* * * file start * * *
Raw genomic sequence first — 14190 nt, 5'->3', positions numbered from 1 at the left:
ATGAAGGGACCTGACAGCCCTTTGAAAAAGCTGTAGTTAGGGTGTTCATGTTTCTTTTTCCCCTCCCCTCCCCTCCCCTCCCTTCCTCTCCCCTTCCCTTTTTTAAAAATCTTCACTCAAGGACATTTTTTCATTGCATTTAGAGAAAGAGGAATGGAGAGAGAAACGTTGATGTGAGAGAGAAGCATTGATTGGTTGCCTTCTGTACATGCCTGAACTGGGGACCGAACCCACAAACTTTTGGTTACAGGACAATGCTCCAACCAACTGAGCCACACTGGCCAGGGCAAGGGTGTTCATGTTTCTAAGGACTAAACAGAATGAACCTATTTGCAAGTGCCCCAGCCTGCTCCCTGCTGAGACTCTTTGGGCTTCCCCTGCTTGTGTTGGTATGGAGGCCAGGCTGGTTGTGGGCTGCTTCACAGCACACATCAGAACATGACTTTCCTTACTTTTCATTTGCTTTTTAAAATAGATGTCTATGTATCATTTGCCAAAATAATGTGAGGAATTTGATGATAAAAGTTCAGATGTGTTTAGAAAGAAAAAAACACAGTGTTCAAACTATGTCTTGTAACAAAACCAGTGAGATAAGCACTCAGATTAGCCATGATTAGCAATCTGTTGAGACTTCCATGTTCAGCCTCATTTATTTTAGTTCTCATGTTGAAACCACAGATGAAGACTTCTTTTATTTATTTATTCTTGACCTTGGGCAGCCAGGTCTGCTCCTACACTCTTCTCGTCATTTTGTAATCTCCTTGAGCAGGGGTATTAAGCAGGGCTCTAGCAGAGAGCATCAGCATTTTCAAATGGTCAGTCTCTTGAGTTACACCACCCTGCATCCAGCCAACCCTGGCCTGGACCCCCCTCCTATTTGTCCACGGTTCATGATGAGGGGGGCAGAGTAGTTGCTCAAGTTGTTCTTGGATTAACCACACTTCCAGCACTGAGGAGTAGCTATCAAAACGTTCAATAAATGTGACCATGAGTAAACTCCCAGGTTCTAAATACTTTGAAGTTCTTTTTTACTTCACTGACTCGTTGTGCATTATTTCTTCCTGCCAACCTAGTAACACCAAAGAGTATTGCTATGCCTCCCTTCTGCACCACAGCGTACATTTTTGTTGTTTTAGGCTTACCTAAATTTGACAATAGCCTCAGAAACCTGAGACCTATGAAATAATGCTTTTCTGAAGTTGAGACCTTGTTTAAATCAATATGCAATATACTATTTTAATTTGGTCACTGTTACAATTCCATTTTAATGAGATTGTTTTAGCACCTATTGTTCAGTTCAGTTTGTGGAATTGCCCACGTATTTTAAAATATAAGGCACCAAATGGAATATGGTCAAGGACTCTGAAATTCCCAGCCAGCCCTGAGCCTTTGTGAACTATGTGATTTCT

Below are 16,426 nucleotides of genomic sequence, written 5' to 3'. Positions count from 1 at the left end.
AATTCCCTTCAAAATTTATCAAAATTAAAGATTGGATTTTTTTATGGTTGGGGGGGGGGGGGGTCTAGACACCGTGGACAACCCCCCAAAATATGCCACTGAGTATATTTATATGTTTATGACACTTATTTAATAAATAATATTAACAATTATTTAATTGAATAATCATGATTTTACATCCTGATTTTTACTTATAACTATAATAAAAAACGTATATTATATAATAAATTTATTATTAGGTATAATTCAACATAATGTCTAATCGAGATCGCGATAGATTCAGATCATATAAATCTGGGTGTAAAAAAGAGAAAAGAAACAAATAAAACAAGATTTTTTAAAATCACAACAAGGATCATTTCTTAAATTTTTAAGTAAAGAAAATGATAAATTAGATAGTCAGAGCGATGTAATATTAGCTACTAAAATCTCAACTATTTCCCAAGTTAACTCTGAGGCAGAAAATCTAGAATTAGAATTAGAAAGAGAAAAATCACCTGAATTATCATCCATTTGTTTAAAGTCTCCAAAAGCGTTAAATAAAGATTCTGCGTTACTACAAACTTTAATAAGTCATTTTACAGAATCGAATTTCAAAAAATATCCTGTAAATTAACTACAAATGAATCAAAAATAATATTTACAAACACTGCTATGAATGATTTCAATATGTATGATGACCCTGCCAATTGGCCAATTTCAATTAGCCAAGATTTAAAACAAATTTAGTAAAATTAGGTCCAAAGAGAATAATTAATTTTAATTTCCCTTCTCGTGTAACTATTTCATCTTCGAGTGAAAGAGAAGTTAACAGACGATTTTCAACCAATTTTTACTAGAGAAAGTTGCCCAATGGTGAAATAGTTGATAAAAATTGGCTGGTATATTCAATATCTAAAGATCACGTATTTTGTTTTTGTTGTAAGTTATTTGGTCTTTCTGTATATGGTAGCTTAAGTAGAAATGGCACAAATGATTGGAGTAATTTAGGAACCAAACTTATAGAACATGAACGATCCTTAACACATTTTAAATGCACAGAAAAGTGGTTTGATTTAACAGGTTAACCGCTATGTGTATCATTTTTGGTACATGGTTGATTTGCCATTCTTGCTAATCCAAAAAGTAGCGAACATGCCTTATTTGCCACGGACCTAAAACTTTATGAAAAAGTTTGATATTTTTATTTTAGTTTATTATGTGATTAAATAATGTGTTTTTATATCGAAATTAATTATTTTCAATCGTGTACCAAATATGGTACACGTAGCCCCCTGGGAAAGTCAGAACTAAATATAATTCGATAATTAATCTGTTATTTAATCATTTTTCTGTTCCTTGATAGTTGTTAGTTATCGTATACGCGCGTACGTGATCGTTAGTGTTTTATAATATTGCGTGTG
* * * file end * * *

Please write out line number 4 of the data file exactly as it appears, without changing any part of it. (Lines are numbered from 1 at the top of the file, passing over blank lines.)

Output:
AATTCCCTTCAAAATTTATCAAAATTAAAGATTGGATTTTTTTATGGTTGGGGGGGGGGGGGGTCTAGACACCGTGGACAACCCCCCAAAATATGCCACTGAGTATATTTATATGTTTATGACACTTATTTAATAAATAATATTAACAATTATTTAATTGAATAATCATGATTTTACATCCTGATTTTTACTTATAACTATAATAAAAAACGTATATTATATAATAAATTTATTATTAGGTATAATTCAACATAATGTCTAATCGAGATCGCGATAGATTCAGATCATATAAATCTGGGTGTAAAAAAGAGAAAAGAAACAAATAAAACAAGATTTTTTAAAATCACAACAAGGATCATTTCTTAAATTTTTAAGTAAAGAAAATGATAAATTAGATAGTCAGAGCGATGTAATATTAGCTACTAAAATCTCAACTATTTCCCAAGTTAACTCTGAGGCAGAAAATCTAGAATTAGAATTAGAAAGAGAAAAATCACCTGAATTATCATCCATTTGTTTAAAGTCTCCAAAAGCGTTAAATAAAGATTCTGCGTTACTACAAACTTTAATAAGTCATTTTACAGAATCGAATTTCAAAAAATATCCTGTAAATTAACTACAAATGAATCAAAAATAATATTTACAAACACTGCTATGAATGATTTCAATATGTATGATGACCCTGCCAATTGGCCAATTTCAATTAGCCAAGATTTAAAACAAATTTAGTAAAATTAGGTCCAAAGAGAATAATTAATTTTAATTTCCCTTCTCGTGTAACTATTTCATCTTCGAGTGAAAGAGAAGTTAACAGACGATTTTCAACCAATTTTTACTAGAGAAAGTTGCCCAATGGTGAAATAGTTGATAAAAATTGGCTGGTATATTCAATATCTAAAGATCACGTATTTTGTTTTTGTTGTAAGTTATTTGGTCTTTCTGTATATGGTAGCTTAAGTAGAAATGGCACAAATGATTGGAGTAATTTAGGAACCAAACTTATAGAACATGAACGATCCTTAACACATTTTAAATGCACAGAAAAGTGGTTTGATTTAACAGGTTAACCGCTATGTGTATCATTTTTGGTACATGGTTGATTTGCCATTCTTGCTAATCCAAAAAGTAGCGAACATGCCTTATTTGCCACGGACCTAAAACTTTATGAAAAAGTTTGATATTTTTATTTTAGTTTATTATGTGATTAAATAATGTGTTTTTATATCGAAATTAATTATTTTCAATCGTGTACCAAATATGGTACACGTAGCCCCCTGGGAAAGTCAGAACTAAATATAATTCGATAATTAATCTGTTATTTAATCATTTTTCTGTTCCTTGATAGTTGTTAGTTATCGTATACGCGCGTACGTGATCGTTAGTGTTTTATAATATTGCGTGTG